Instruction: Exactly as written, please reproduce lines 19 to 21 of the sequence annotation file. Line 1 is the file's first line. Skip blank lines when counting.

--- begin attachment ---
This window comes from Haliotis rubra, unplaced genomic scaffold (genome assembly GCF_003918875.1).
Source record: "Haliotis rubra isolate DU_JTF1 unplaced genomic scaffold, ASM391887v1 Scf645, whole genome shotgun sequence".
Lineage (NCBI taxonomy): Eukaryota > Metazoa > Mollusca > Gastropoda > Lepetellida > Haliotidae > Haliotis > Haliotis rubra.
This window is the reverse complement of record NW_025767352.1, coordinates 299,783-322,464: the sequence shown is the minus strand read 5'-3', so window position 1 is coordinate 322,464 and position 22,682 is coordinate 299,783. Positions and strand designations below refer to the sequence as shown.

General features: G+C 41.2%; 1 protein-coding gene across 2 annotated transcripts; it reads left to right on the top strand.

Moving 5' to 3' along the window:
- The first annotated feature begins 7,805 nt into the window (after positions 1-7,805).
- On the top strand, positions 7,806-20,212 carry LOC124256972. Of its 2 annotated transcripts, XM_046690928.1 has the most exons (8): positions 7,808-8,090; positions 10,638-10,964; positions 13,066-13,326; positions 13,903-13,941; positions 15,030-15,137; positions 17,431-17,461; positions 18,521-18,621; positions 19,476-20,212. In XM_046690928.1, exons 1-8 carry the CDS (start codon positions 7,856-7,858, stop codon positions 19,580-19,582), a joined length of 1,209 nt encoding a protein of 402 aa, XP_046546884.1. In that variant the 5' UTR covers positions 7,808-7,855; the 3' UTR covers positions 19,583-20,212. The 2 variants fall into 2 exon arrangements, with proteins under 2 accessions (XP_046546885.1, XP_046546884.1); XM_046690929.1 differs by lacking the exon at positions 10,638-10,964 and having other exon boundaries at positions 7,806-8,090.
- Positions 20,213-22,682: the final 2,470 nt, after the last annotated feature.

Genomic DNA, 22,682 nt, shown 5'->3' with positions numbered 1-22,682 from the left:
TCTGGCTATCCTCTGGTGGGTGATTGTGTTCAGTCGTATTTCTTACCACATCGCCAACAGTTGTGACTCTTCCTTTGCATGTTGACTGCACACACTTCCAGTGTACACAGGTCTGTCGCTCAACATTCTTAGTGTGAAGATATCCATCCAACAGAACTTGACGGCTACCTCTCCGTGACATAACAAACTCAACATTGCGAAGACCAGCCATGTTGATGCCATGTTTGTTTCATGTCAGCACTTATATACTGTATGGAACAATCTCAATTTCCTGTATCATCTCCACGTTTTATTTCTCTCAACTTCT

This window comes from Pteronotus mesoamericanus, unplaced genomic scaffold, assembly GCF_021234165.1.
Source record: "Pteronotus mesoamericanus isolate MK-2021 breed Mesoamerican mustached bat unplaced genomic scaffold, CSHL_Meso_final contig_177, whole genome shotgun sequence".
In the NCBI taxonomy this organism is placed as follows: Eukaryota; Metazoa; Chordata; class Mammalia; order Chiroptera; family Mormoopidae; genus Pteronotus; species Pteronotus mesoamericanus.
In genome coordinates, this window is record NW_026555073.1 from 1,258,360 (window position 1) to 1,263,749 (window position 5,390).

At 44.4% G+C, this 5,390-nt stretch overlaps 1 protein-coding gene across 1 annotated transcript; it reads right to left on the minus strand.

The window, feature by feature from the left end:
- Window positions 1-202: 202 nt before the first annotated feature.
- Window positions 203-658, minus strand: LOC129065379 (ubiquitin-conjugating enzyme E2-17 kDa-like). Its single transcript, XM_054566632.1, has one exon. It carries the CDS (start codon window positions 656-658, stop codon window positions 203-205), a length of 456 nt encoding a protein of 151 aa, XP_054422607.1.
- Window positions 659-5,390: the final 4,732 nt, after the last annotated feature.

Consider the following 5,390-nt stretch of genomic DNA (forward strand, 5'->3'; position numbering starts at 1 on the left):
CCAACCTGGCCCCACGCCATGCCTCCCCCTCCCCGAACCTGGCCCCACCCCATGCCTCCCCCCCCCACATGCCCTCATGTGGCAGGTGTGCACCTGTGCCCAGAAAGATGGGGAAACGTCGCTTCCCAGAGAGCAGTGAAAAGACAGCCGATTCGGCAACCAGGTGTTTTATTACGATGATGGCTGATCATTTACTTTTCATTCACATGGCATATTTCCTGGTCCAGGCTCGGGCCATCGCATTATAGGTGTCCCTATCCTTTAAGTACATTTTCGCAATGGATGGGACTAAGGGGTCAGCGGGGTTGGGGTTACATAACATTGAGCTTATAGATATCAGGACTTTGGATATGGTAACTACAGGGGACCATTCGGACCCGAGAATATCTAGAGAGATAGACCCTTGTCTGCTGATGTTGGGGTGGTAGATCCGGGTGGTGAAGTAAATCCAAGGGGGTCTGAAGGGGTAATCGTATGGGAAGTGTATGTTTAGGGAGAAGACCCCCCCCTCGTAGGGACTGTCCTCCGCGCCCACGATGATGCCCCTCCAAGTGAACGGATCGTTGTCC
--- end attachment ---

- Window positions 203-658, minus strand: LOC129065379 (ubiquitin-conjugating enzyme E2-17 kDa-like). Its single transcript, XM_054566632.1, has one exon. It carries the CDS (start codon window positions 656-658, stop codon window positions 203-205), a length of 456 nt encoding a protein of 151 aa, XP_054422607.1.
- Window positions 659-5,390: the final 4,732 nt, after the last annotated feature.

Consider the following 5,390-nt stretch of genomic DNA (forward strand, 5'->3'; position numbering starts at 1 on the left):